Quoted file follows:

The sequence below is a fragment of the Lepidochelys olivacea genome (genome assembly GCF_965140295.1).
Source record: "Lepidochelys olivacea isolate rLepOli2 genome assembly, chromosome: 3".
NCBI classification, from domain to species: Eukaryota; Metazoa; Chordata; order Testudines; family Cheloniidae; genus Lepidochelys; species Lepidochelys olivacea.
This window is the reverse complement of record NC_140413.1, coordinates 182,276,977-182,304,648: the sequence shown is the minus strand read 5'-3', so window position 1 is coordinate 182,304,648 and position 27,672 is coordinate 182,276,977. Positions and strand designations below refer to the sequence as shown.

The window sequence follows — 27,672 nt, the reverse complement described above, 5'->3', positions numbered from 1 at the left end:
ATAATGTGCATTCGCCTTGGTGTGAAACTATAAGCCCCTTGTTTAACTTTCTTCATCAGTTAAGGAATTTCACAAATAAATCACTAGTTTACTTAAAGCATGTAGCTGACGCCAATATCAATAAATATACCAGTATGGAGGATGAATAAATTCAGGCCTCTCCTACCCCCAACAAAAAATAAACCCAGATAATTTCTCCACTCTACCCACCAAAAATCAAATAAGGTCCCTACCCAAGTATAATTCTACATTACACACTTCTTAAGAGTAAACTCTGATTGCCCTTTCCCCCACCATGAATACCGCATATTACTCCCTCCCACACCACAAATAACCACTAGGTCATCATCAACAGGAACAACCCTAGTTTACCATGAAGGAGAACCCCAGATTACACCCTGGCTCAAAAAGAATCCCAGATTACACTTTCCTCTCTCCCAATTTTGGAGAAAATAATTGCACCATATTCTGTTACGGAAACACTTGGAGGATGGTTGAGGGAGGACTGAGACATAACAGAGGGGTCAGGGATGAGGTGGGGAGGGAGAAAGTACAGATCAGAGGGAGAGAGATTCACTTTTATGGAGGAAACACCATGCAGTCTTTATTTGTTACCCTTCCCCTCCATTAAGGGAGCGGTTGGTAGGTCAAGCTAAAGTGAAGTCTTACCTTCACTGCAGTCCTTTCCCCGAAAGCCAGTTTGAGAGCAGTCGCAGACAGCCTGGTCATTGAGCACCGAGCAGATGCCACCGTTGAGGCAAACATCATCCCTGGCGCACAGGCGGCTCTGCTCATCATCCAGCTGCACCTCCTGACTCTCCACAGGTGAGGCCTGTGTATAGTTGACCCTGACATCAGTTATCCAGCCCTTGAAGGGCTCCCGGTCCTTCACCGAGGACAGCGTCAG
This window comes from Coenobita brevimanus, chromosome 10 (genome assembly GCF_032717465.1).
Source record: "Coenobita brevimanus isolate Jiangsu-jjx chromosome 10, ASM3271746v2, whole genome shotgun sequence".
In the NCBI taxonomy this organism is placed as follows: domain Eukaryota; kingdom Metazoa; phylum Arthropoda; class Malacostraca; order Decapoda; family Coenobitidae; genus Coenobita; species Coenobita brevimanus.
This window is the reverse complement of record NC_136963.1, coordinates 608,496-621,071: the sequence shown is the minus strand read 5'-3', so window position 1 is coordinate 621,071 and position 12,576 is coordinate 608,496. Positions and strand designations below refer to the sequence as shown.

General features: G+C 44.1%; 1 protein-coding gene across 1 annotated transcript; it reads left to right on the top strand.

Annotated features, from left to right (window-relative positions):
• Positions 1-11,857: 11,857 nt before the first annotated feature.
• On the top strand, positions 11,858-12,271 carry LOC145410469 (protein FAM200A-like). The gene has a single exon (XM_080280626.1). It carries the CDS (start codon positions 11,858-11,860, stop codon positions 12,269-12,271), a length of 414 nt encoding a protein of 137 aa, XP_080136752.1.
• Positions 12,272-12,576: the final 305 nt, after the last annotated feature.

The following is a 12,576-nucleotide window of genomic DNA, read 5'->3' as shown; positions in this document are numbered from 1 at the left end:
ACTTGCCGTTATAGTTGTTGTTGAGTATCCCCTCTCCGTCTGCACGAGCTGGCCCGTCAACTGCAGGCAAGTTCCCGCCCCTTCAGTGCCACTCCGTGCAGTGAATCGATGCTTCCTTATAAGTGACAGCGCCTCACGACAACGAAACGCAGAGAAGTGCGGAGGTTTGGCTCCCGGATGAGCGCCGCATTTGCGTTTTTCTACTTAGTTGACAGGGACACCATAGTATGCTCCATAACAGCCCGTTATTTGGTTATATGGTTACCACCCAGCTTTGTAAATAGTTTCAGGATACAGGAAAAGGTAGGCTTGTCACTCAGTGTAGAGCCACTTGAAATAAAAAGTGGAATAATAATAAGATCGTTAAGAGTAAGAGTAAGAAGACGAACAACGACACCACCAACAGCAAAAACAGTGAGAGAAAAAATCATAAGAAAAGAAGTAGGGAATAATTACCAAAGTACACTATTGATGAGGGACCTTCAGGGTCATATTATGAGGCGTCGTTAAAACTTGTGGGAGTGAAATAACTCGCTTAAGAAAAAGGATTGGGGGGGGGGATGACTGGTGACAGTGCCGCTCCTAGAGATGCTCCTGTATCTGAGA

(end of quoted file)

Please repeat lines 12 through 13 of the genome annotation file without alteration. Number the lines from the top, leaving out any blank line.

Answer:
Annotated features, from left to right (window-relative positions):
• Positions 1-11,857: 11,857 nt before the first annotated feature.